by Stewart Hendrickson

Last summer my wife and I traveled to Augusta Heritage Center’s 22nd annual Irish Week at Davis & Elkins College in Elkins, West Virginia. Several things attracted us. It was organized by Mick Moloney, a leading folklorist and Irish musician whom I had met earlier on his Irish Folklore Tour, and it offered a class in Irish fiddle for myself, and hammered dulcimer for my wife. As it turned out, we were recognized as having traveled the farthest distance to get there.

Elkins & Davis College is located in a beautiful part of the Appalachians. Although it was hot and humid when we flew into Washington, DC, the weather was quite tolerable in the West Virginia mountains. The campus, situated on a hill, was quite pleasant with nice facilities. The most important part of any music camp is the food, and this year the food was superb with a new food service, greatly improved over previous years.

Classes for the week (July 20 – 25) included banjo and mandolin, button accordion, fiddle, flute, songs and ballads, guitar and bouzouki, harp, songwriting and accompaniment, uillean pipes, whistle, and dance. Other classes not specific to Irish Week, included Cape Breton fiddle, hammered and mountain dulcimer, old-time banjo and fiddle, Cape Breton dance, Celtic design and lettering, Celtic stonecarving, blacksmithing, fiddle and bow repair, and marquetry. Classes met for 2 hr sessions in the morning and afternoon, and each participant signed up for one particular class. Additional mini-classes were available, including bodhran, Ceili Dance, Ceili band, Cape Breton stepdance, concertina, Irish history and culture, Irish songs and ballads, and bouzouki.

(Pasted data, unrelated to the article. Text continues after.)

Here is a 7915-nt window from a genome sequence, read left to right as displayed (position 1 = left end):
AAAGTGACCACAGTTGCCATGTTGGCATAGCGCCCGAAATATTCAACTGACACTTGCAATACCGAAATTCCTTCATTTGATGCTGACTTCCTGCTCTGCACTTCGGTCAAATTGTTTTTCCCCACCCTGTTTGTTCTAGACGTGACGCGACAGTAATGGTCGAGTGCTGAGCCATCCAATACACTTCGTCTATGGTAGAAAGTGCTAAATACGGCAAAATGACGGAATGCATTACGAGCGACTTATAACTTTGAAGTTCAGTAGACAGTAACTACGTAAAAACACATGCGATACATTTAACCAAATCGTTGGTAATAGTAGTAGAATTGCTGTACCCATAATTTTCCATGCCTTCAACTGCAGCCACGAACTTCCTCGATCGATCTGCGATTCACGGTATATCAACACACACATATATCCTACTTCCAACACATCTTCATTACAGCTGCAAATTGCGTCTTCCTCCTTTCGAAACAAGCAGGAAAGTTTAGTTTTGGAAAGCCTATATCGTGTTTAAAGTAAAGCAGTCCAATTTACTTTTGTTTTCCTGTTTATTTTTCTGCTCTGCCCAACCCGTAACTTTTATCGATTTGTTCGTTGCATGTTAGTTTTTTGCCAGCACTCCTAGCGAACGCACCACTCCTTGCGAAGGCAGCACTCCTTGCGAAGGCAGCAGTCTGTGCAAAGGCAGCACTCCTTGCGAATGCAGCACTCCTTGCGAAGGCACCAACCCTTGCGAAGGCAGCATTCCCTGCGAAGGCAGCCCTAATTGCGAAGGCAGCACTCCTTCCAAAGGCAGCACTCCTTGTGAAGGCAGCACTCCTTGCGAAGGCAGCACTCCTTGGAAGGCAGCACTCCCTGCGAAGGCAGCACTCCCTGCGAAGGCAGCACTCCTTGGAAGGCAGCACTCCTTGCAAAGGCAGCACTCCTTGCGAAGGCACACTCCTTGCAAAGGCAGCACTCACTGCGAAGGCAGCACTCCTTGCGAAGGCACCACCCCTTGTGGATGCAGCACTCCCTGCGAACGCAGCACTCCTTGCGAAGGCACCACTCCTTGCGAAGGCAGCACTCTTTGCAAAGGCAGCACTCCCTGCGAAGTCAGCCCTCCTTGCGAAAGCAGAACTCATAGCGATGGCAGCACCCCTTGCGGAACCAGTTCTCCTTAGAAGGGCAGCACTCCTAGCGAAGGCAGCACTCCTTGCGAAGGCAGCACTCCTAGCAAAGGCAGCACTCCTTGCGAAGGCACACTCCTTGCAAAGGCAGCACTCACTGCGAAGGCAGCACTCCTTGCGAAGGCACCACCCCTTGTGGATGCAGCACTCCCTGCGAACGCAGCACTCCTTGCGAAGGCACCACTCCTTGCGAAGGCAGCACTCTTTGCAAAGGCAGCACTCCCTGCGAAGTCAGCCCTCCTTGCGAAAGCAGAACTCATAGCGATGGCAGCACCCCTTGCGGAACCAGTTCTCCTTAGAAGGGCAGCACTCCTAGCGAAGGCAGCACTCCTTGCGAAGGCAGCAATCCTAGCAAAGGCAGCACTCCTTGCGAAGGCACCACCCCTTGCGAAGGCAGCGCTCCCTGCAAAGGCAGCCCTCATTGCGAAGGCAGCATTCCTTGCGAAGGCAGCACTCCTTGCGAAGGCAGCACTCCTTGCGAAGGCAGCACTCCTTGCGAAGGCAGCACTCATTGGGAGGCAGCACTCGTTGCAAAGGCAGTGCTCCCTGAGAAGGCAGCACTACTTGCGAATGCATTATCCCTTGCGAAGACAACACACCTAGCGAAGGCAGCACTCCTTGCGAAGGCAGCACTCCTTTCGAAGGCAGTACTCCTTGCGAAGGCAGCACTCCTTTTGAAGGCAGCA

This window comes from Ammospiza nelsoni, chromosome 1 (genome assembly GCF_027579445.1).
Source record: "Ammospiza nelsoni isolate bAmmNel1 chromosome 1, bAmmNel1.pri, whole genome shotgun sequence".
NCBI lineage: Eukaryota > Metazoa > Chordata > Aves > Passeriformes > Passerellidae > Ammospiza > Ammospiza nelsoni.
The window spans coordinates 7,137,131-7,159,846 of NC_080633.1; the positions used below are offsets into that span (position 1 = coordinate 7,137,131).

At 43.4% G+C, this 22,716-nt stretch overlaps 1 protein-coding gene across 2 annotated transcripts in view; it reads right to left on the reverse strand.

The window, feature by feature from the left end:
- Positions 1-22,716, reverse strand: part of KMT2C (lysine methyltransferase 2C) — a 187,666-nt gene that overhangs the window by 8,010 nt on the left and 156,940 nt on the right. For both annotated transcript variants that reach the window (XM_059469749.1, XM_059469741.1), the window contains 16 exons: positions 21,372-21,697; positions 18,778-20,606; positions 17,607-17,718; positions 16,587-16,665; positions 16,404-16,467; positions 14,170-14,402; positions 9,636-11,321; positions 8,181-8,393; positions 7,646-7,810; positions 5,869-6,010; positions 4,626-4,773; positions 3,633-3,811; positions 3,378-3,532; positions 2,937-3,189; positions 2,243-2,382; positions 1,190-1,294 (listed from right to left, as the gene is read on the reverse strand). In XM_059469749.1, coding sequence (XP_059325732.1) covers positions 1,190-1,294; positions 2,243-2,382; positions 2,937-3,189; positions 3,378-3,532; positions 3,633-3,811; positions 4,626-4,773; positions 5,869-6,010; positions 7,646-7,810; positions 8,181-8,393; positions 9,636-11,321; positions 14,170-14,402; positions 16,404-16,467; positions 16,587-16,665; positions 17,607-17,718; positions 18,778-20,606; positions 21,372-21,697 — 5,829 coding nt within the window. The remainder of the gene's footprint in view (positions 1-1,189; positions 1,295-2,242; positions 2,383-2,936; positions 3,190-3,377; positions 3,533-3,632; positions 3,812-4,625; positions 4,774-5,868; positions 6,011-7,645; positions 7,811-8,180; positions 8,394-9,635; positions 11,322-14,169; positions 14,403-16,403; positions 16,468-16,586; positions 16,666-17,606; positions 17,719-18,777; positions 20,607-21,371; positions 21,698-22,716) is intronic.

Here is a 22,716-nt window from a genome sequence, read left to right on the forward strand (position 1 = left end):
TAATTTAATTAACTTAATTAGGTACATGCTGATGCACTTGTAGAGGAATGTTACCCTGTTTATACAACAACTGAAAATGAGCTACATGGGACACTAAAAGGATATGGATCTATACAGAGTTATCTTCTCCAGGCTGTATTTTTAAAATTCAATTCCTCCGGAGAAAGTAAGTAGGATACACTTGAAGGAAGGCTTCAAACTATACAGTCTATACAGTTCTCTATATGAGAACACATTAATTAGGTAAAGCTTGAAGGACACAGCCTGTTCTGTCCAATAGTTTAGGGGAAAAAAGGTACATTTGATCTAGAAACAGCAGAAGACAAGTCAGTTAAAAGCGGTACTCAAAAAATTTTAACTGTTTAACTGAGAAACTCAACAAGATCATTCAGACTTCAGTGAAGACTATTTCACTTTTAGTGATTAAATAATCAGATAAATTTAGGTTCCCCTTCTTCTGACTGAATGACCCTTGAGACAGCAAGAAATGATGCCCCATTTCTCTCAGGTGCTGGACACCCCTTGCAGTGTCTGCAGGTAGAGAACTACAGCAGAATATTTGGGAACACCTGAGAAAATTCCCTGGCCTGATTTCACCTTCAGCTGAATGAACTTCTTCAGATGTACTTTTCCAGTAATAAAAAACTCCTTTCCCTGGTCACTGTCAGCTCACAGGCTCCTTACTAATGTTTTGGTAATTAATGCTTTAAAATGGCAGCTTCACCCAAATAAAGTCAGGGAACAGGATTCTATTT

After breakfast a typical day began with an early slow session, morning classes, an after-lunch Irish Week group session, afternoon classes, mini-classes after dinner followed by a concert or dance, and then informal sessions and jams into the wee hours of the next morning. More than enough to fill the day!

My intermediate-level Irish fiddle class was taught by Patrick Orceau, a talented young Irish fiddler who immigrated from his native France to New York City in the 1980s. There were 11 students in his class – a nice size. Patrick is well steeped in the traditional Clare/East Galway style and was a student of the Irish fiddler Paddy Canny. A patient teacher, he taught us two reels and a jig, with considerable emphasis on ornamentation and style.

Stewart Hendrickson is Chemistry Professor Emeritus – St. Olaf College, Research Professor Emeritus  University of Washington, and in his new career, an unemployed folk musician (voice, fiddle, guitar; Reprinted from The Victory Review, November, 2003.